In Europe, venous thromboembolism prophylaxis for total hip and knee replacement begins preoperatively with low-molecular-weight heparin, not postoperatively. This is a difference, but not one of major import. Most specialists agree that prevention of venous thromboembolism for patients undergoing elective hip or knee replacement does require intensive prophylaxis and that a prophylaxis program consisting solely of aspirin and early ambulation is inadequate. More low-molecular-weight heparins are available in Europe than in the United States. Most Europeans feel a ventilation lung scan yields little incremental value to a perfusion lung scan and a chest radiograph. This partial list of differences is minor in the overall scheme of things.

As we enter the new millennium, it is important that we foster increasing international cooperation and collaboration. The European response published in this issue of CHEST provides a useful reminder that contemporary medical standards and consensus statements are becoming globalized and are no longer limited to a single continent. I am certain that as the sixth edition of the consensus statement is being written, the European response will be viewed as a useful critique. Undoubtedly, some of the European experts who have felt disenfranchised in the past will be satisfied that their viewpoints and expertise are acknowledged and actively sought.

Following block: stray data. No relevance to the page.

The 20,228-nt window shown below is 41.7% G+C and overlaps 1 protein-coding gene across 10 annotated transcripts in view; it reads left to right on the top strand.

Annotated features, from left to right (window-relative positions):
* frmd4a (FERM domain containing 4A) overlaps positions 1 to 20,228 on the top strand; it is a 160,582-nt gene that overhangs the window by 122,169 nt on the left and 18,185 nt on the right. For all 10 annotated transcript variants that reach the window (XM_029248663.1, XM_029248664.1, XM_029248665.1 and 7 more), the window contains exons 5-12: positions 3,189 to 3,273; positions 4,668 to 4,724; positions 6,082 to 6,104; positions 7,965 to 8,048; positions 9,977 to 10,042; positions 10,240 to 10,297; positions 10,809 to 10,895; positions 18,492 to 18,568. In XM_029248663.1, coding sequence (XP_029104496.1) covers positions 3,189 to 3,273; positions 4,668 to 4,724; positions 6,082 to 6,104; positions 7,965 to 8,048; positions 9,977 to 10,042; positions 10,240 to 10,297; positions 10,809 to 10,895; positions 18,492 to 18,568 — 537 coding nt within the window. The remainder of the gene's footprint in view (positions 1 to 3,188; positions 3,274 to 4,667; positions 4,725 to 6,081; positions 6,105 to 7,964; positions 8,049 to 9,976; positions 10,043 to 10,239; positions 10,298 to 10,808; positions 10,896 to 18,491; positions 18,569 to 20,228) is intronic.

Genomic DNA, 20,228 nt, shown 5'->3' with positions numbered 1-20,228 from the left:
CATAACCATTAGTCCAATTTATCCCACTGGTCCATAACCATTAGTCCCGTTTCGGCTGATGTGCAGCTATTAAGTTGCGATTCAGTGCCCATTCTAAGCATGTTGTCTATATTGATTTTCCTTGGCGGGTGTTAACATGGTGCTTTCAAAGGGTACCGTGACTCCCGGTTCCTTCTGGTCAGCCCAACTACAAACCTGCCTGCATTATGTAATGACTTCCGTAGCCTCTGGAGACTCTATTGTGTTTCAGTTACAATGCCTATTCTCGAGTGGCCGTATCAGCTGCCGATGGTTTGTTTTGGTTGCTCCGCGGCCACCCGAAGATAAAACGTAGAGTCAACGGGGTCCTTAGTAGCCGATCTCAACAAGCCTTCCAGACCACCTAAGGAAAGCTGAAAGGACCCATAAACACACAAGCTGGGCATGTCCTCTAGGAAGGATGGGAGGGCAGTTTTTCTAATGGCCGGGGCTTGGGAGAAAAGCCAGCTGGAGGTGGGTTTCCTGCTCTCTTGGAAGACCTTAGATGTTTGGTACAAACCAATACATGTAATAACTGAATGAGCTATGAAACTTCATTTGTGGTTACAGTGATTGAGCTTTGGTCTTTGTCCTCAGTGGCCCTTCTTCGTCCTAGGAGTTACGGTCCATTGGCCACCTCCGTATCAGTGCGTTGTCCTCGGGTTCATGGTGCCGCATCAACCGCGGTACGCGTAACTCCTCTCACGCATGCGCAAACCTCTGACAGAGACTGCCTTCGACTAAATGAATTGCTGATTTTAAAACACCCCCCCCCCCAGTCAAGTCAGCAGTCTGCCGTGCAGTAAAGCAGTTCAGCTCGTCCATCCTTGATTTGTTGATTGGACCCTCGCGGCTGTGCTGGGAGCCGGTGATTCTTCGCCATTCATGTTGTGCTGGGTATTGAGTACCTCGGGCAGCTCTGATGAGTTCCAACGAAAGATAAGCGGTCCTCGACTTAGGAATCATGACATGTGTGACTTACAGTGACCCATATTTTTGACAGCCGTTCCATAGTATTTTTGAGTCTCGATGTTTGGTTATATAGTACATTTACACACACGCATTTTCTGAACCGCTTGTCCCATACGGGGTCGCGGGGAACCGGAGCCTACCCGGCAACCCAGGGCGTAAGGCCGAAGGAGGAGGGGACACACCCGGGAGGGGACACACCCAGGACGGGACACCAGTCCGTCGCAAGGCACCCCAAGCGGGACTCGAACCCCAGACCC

Fifth ACCP consensus conference on antithrombotic therapy. Dalen, JE Hirsh, J eds.Chest1998;114(suppl),439S-769S




Fifth ACCP consensus conference on antithrombotic therapy. Dalen, JE Hirsh, J eds.Chest1998;114(suppl),439S-769S